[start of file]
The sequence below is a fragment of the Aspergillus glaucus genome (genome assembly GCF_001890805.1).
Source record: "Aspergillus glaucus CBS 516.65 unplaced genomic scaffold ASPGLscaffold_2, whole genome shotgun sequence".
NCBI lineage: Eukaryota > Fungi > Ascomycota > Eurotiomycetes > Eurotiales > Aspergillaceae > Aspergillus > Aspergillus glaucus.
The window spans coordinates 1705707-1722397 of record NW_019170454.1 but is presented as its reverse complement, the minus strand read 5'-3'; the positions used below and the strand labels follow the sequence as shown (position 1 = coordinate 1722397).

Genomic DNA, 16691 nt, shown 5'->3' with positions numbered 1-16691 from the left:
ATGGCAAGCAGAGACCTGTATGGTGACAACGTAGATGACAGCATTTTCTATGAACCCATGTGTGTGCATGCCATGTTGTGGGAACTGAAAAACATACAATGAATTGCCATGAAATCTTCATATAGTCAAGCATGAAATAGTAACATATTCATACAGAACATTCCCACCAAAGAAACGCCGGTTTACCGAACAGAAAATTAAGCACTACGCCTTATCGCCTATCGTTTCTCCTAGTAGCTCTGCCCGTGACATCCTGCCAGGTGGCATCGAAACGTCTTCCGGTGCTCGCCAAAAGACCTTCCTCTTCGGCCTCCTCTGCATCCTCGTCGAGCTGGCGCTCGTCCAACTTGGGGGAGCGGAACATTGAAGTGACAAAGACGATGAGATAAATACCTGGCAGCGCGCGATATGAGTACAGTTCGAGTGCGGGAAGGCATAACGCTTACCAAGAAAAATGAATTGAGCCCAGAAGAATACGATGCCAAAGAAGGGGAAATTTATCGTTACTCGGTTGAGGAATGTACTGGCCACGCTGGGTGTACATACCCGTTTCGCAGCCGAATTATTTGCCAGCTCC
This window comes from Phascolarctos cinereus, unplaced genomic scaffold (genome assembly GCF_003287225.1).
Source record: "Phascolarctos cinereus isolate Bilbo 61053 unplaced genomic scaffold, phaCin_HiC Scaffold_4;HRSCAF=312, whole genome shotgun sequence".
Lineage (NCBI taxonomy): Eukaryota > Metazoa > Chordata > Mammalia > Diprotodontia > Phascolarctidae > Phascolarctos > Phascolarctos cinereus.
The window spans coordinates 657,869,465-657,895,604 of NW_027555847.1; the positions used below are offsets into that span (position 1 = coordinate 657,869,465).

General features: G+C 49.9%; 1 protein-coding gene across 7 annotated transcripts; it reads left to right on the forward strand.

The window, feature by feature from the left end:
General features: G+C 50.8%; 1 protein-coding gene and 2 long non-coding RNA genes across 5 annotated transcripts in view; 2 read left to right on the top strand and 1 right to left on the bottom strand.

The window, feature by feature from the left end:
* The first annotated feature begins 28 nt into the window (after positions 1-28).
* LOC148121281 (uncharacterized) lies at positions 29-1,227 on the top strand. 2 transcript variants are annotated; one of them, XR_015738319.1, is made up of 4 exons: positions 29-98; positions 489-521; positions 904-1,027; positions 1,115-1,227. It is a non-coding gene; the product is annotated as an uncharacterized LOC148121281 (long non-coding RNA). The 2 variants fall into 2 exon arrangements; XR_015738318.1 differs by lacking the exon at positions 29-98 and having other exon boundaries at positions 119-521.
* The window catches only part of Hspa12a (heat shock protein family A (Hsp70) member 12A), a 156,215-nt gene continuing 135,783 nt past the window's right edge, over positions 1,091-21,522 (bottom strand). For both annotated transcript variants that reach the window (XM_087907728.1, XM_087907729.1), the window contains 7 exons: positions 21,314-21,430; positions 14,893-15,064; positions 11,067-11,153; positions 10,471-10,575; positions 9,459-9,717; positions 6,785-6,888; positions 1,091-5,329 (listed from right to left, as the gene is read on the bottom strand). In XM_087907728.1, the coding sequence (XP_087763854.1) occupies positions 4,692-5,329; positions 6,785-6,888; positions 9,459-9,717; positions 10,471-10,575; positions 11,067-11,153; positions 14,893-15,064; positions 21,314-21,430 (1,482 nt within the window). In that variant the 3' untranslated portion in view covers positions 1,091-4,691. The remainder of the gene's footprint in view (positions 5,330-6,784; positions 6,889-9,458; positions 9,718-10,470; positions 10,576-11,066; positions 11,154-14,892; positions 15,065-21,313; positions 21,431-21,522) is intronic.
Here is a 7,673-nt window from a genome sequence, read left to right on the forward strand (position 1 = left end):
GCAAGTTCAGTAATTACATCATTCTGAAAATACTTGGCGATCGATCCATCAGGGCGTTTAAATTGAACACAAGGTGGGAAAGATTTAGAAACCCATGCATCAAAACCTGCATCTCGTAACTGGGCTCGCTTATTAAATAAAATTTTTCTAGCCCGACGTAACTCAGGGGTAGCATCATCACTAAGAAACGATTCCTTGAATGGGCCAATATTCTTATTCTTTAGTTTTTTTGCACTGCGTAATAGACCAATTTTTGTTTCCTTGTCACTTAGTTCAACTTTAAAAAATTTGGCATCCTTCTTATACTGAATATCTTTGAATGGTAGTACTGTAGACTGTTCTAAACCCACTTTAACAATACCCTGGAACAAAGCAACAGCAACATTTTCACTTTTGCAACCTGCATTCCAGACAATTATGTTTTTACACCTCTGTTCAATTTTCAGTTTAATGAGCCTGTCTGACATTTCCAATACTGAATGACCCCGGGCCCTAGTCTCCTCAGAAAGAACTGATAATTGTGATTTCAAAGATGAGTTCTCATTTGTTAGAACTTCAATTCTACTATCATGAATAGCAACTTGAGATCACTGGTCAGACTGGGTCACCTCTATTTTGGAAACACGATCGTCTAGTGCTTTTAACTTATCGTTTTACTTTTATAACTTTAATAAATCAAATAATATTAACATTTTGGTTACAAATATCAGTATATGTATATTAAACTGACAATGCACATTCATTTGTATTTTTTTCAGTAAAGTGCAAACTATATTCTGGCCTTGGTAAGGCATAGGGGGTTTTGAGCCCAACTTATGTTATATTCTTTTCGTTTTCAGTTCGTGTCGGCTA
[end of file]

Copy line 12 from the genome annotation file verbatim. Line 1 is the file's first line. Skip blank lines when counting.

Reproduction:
The window, feature by feature from the left end: